The second wife of decedent, Goldie Greig, urges this Court to re-examine these rules. She contends that they provide a vehicle whereby a husband can separate life insurance proceeds from his estate, thus circumventing the laws relating to community property and forced heirship.

The jurisprudential rule has now been incorporated in our statutory law. See La.R.S. 22:647. It can no longer be changed by court decision, even if we were inclined to do so.

As already noted, this insurance policy was acquired before decedent's marriage to his second wife, and thus was part of his separate estate. No restitution is due the community for the premiums paid by decedent. In such a case, a community claim is supportable only when the cash value of the policy has increased during the community's existence, and then only for one-half the extent of the increase in value. The policy before us is a term insurance policy, which never had a cash surrender value. Therefore, no accounting is due the community. Butler v. Butler, La.App., 228 So.2d 339 (1969).

The wife's claim to the insurance proceeds is without merit.

For the reasons assigned, the judgment of the Court of Appeal is reversed in the concursus proceeding involving the status of the proceeds of the profit-sharing and retirement plans, and it is ordered that the funds on deposit in the registry of the court be delivered to the administratrix of the estate of Thomas W. Montgomery, Jr., to be divided one-half to Goldie Greig, the surviving spouse in community, and one-fourth each to Thomas W. Montgomery III and Monty George Montgomery, subject to such adjustments as are warranted by an accounting to Sybil Chauvin, the wife of the first marriage, and to the forced heirs for the value of the plans which was vested during the first marriage. In the consolidated suit involving the claim of the administratrix for return of the proceeds of the life insurance policy to the estate of the deceased, the judgment of the Court of Appeal is affirmed.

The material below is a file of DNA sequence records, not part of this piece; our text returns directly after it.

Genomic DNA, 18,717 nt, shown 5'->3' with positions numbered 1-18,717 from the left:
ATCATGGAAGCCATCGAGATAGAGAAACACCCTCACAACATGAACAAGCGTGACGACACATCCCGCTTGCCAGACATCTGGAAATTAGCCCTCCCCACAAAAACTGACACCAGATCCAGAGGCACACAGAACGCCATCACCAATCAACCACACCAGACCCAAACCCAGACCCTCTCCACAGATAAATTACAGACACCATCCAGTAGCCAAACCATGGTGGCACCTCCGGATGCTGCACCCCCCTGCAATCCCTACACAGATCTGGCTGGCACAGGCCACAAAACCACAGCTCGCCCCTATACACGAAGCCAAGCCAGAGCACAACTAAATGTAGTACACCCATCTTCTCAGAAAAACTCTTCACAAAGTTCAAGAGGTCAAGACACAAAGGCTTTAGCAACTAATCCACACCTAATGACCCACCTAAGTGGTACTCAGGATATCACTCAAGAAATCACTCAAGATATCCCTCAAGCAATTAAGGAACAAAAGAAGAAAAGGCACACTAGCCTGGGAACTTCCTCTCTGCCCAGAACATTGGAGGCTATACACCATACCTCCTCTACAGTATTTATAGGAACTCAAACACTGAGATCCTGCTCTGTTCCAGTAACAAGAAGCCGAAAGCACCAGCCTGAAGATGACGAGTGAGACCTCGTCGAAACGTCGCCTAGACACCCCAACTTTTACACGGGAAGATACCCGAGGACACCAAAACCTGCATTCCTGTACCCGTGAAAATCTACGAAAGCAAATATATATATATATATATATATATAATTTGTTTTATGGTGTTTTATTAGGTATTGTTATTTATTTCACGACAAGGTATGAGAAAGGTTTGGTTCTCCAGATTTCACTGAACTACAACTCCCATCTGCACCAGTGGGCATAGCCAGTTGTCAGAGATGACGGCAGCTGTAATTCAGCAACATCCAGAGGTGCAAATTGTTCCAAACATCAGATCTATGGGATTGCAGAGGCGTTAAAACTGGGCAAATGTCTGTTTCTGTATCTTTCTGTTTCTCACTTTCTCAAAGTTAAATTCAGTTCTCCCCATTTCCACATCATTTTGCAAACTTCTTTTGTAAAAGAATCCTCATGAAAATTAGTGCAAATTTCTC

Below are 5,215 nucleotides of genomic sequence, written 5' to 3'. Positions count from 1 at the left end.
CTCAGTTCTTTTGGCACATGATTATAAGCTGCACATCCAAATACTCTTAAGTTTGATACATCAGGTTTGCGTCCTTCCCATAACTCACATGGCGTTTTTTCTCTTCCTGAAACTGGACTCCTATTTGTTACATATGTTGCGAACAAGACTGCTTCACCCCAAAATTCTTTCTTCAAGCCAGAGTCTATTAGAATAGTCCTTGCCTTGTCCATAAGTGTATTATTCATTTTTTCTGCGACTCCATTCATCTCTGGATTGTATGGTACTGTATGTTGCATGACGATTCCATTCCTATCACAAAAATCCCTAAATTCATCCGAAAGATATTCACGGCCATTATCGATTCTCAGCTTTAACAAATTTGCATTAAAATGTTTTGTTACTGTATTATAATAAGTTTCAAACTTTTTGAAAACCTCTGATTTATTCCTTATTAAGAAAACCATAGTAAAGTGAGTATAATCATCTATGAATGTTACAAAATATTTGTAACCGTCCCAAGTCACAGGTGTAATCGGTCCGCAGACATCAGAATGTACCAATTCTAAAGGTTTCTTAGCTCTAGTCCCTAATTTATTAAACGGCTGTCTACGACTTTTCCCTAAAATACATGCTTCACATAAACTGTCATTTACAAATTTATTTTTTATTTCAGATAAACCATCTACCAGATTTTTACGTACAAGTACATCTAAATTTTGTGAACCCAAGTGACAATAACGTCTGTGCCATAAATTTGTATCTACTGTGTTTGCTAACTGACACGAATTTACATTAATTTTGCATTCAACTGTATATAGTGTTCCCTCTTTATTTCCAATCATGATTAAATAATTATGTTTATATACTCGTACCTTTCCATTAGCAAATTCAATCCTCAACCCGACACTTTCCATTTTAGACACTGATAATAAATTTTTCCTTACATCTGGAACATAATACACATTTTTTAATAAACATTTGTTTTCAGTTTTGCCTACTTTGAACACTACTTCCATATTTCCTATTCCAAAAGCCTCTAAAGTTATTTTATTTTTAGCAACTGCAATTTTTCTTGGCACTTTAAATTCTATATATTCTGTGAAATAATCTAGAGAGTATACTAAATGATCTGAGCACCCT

SANDERS, C. J., concurs in part and dissents in part and assigns written reasons.

MARCUS, J., concurs in part and dissents in part.


ON REHEARING


We granted rehearing primarily to reconsider what effect, if any, should be given to the contractual designation of a beneficiary to the profit-sharing and retirement fund proceeds. We held these proceeds by our opinion to be in the nature of deferred compensation (additional remuneration) to the employee for his labors during his working lifetime. (That last holding we reiterate and amplify by our present opinion on rehearing.)

Procedural Context

This issue arises in a concursus proceeding, La.C.Civ.P. art. 4651. It was filed by the employer (T. L. James) and by those administering retirement and profit-sharing plans existing by contractual agreement between T. L. James and its employees.